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Red says, Players are placing Big Bets on the Commodities' Bull

Y 2011 is bringing up memories of Y 2008 action in he commodities pits, as rising crop prices kindle fears of a food crisis and bubbling Crude Oil prices.

In parts of the World, inflationary pressure is building, and the commodity player is in the mix.
Prices for Corn, Soybean and Wheat in January returned to highs that just 2 yrs ago sparked food riots in more than 30 countries from Haiti to Bangladesh.

Brent Crude Oil, the North Sea benchmark, hit 99 bbl Friday, its highest mark in 27 months.

In the USA this week, regulators unveiled sweeping rules to keep big players exercising too much power over prices, on fears that another food crisis could jeopardize the Global economic recovery.

US Senators warned of a speculative Bubble that threatens to drive up gasoline and food prices higher.

However, many commodity prices are rising for good reasons, as the physical demand is rising rapidly, for gasoline, Chinese car sales rose 33% last year, or for Corn, the US ethanol industry will consume 40% of the Nation's crop this year.

But players are riding the commodities Bull and placing Big Bets. Money flows into commodities have been huge. Barclays Capital estimates $60bn was injected into commodities in 2010. Some observers believe speculative trading has sent prices to excessively high levels, making a sharp recoil likely should the fragile economic optimism fade.

Figures from the Commodity Futures Trading Commission, the US regulator, reveal Strong Bullish Bet by money managers, and including hedge funds.

Into year;s end they owned a record net Long, position in Crude Oil futures and options on the New York Merc. In September the same players held record net Longs on Corn.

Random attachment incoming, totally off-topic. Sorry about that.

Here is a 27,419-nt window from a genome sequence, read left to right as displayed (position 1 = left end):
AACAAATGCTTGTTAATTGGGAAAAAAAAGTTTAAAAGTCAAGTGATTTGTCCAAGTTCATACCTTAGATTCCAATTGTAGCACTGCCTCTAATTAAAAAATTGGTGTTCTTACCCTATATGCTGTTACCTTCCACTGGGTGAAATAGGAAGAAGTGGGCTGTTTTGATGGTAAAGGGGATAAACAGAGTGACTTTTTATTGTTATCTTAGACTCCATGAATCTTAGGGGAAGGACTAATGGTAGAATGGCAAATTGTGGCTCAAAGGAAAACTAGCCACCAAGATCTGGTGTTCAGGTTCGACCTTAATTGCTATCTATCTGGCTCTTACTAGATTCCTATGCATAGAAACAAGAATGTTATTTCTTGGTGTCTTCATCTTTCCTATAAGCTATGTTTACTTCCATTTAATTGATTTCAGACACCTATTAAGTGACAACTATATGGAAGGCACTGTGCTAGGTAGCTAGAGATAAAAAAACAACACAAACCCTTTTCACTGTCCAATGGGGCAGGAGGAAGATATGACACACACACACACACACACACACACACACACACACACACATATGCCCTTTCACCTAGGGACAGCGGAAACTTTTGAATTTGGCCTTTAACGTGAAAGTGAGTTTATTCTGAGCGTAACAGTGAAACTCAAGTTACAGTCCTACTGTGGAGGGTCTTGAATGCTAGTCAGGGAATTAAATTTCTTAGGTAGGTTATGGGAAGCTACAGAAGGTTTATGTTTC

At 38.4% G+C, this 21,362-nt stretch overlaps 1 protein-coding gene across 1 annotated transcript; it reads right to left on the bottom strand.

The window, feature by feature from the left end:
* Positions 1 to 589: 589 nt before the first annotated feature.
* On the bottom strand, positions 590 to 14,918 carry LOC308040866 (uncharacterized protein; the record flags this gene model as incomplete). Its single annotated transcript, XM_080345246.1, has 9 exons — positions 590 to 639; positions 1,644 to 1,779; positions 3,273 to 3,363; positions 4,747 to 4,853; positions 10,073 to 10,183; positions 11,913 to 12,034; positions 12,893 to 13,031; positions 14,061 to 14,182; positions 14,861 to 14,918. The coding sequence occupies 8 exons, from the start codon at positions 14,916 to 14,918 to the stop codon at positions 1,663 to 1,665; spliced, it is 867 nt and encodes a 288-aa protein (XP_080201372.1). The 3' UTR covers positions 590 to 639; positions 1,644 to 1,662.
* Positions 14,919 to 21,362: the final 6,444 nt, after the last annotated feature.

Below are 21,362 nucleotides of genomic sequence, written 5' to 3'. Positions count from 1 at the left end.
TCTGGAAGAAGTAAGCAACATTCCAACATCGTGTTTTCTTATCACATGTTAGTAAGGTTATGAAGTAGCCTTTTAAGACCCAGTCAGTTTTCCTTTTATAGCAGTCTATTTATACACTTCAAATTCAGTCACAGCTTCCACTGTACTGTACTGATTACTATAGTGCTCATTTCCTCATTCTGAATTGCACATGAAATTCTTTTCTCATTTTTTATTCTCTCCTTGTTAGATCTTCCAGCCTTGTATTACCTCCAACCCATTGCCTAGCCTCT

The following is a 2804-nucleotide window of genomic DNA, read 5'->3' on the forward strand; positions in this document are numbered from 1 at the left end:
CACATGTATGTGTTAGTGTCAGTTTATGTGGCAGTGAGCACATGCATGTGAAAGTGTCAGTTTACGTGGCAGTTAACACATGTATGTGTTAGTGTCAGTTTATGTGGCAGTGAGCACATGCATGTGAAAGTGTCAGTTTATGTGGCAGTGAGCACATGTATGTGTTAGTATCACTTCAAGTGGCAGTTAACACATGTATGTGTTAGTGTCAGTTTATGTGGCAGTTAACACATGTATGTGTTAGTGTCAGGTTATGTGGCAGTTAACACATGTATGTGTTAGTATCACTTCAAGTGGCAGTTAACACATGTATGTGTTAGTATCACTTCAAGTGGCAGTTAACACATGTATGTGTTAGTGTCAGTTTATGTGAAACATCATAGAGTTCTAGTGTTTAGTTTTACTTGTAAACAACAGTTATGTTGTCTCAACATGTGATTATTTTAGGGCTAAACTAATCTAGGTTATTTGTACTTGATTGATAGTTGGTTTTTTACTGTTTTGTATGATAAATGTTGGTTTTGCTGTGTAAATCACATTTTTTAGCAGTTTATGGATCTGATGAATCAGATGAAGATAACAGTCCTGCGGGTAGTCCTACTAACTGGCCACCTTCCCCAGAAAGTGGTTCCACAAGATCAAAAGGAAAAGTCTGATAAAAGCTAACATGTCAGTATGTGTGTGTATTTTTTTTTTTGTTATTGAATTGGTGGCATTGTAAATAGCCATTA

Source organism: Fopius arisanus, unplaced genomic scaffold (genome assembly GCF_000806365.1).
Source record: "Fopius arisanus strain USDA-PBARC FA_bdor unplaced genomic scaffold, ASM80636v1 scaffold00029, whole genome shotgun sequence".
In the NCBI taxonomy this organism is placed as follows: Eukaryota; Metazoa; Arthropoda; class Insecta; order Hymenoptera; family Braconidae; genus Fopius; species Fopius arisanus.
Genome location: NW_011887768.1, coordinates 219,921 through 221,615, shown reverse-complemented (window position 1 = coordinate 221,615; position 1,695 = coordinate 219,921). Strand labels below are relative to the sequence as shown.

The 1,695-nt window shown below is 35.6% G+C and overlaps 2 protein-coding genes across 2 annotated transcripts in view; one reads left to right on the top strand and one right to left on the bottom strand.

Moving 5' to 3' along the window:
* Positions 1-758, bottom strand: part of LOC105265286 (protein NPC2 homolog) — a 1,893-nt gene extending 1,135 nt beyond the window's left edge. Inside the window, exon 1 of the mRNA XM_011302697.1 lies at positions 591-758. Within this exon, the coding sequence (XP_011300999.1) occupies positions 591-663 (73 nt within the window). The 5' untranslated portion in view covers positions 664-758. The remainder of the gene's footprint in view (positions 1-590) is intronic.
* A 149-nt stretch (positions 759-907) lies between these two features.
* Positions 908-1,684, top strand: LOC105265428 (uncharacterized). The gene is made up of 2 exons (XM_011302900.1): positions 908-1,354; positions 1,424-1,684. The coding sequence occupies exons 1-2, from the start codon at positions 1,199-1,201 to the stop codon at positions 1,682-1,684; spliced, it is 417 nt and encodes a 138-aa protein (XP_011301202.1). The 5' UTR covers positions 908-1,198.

Hedge fund analyst's are focused on Global economic trends, also, money managers, including Trend followers using computer programs to track market momentum and high-frequency traders move in and out of positions in microseconds, all accounting for the market's action.

Electronic players were responsible for record high volumes last year in Energy, Metals and Agricultural commodities at the CME the largest US futures exchange.

To some observers of the action in the commodities is described as a bubble and raise The Big Q: will there be an orderly unwind or a disorderly unwind?

After combined 65 yrs of combined experience in commodities Shayne and I find that hard evidence of Strong correlations between players' positions and price movements is undefined in the extreme.

As an example: in New York Cotton trading managed money's Bullish position has fallen by 50% since mid-September, and the prices hit their highest level the Exchange's history in December.

Also, money managers were Bearish soybean as recently as July, just before a months long rally. They quickly built a record net Long position by November.

The above examples are evidence of small marginal impacts at most on the average level of prices.

Accused that it turned a blind eye to the activity of index players, the CFTC in Y 2009 began publishing their overall positions. The data did not help the critics.

It showed indexers' net Long position in US Crude Oil futures fell 11% in the 1st 6 months of Y 2008, even as Crude Oil rose to 140 bbl, and their Cotton position was roughly unchanged in Y 2010, in spite of the rise to record prices, and even as Wheat has risen since July, the index net Long position has declined.

The head of Crude Oil research at JPMorgan (NYSE:JPM), noted recently that when Crude Oil demand has risen by a massive 2.5M BPD in Y 2010, and supply is still being held off the market, it is hard to create a case that speculators are pushing Crude Oil prices higher.

The CFTC would like to limit Big Player holdings, but some members doubt the proposals would affect the prices. Stay tuned...Paul A. Ebeling, Jnr. www.livetradingnews.com